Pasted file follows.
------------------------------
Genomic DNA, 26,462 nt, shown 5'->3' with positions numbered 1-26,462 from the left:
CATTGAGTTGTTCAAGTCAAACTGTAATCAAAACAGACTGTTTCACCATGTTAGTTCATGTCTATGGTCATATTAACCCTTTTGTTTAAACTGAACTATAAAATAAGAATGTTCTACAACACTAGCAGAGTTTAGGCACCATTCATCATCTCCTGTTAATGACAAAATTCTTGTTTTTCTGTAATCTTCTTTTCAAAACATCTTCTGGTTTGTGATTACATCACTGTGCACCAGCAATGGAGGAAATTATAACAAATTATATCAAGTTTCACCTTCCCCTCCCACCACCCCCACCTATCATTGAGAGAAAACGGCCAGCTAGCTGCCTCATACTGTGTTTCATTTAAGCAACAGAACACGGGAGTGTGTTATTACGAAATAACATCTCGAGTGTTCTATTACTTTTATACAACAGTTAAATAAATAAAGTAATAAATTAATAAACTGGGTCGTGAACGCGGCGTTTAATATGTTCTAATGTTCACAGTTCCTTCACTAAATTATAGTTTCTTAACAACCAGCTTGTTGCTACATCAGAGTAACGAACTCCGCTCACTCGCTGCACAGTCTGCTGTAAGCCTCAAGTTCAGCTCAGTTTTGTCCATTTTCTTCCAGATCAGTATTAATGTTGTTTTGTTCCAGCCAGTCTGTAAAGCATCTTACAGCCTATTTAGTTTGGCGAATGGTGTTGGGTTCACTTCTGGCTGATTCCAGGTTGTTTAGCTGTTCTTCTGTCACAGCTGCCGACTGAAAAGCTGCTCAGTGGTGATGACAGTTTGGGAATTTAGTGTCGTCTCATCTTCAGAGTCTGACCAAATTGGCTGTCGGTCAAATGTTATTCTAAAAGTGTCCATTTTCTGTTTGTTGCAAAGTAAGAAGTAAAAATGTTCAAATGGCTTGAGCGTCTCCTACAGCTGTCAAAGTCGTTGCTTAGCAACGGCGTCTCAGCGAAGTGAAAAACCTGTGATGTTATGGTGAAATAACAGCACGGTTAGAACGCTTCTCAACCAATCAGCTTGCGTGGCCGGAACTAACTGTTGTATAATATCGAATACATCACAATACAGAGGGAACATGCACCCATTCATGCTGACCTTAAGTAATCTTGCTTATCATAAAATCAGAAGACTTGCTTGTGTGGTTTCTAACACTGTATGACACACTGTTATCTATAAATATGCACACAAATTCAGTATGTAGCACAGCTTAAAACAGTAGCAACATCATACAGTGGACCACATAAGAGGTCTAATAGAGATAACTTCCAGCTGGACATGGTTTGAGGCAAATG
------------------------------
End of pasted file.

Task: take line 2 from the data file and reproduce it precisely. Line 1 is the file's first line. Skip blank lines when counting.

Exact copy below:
CATTGAGTTGTTCAAGTCAAACTGTAATCAAAACAGACTGTTTCACCATGTTAGTTCATGTCTATGGTCATATTAACCCTTTTGTTTAAACTGAACTATAAAATAAGAATGTTCTACAACACTAGCAGAGTTTAGGCACCATTCATCATCTCCTGTTAATGACAAAATTCTTGTTTTTCTGTAATCTTCTTTTCAAAACATCTTCTGGTTTGTGATTACATCACTGTGCACCAGCAATGGAGGAAATTATAACAAATTATATCAAGTTTCACCTTCCCCTCCCACCACCCCCACCTATCATTGAGAGAAAACGGCCAGCTAGCTGCCTCATACTGTGTTTCATTTAAGCAACAGAACACGGGAGTGTGTTATTACGAAATAACATCTCGAGTGTTCTATTACTTTTATACAACAGTTAAATAAATAAAGTAATAAATTAATAAACTGGGTCGTGAACGCGGCGTTTAATATGTTCTAATGTTCACAGTTCCTTCACTAAATTATAGTTTCTTAACAACCAGCTTGTTGCTACATCAGAGTAACGAACTCCGCTCACTCGCTGCACAGTCTGCTGTAAGCCTCAAGTTCAGCTCAGTTTTGTCCATTTTCTTCCAGATCAGTATTAATGTTGTTTTGTTCCAGCCAGTCTGTAAAGCATCTTACAGCCTATTTAGTTTGGCGAATGGTGTTGGGTTCACTTCTGGCTGATTCCAGGTTGTTTAGCTGTTCTTCTGTCACAGCTGCCGACTGAAAAGCTGCTCAGTGGTGATGACAGTTTGGGAATTTAGTGTCGTCTCATCTTCAGAGTCTGACCAAATTGGCTGTCGGTCAAATGTTATTCTAAAAGTGTCCATTTTCTGTTTGTTGCAAAGTAAGAAGTAAAAATGTTCAAATGGCTTGAGCGTCTCCTACAGCTGTCAAAGTCGTTGCTTAGCAACGGCGTCTCAGCGAAGTGAAAAACCTGTGATGTTATGGTGAAATAACAGCACGGTTAGAACGCTTCTCAACCAATCAGCTTGCGTGGCCGGAACTAACTGTTGTATAATATCGAATACATCACAATACAGAGGGAACATGCACCCATTCATGCTGACCTTAAGTAATCTTGCTTATCATAAAATCAGAAGACTTGCTTGTGTGGTTTCTAACACTGTATGACACACTGTTATCTATAAATATGCACACAAATTCAGTATGTAGCACAGCTTAAAACAGTAGCAACATCATACAGTGGACCACATAAGAGGTCTAATAGAGATAACTTCCAGCTGGACATGGTTTGAGGCAAATG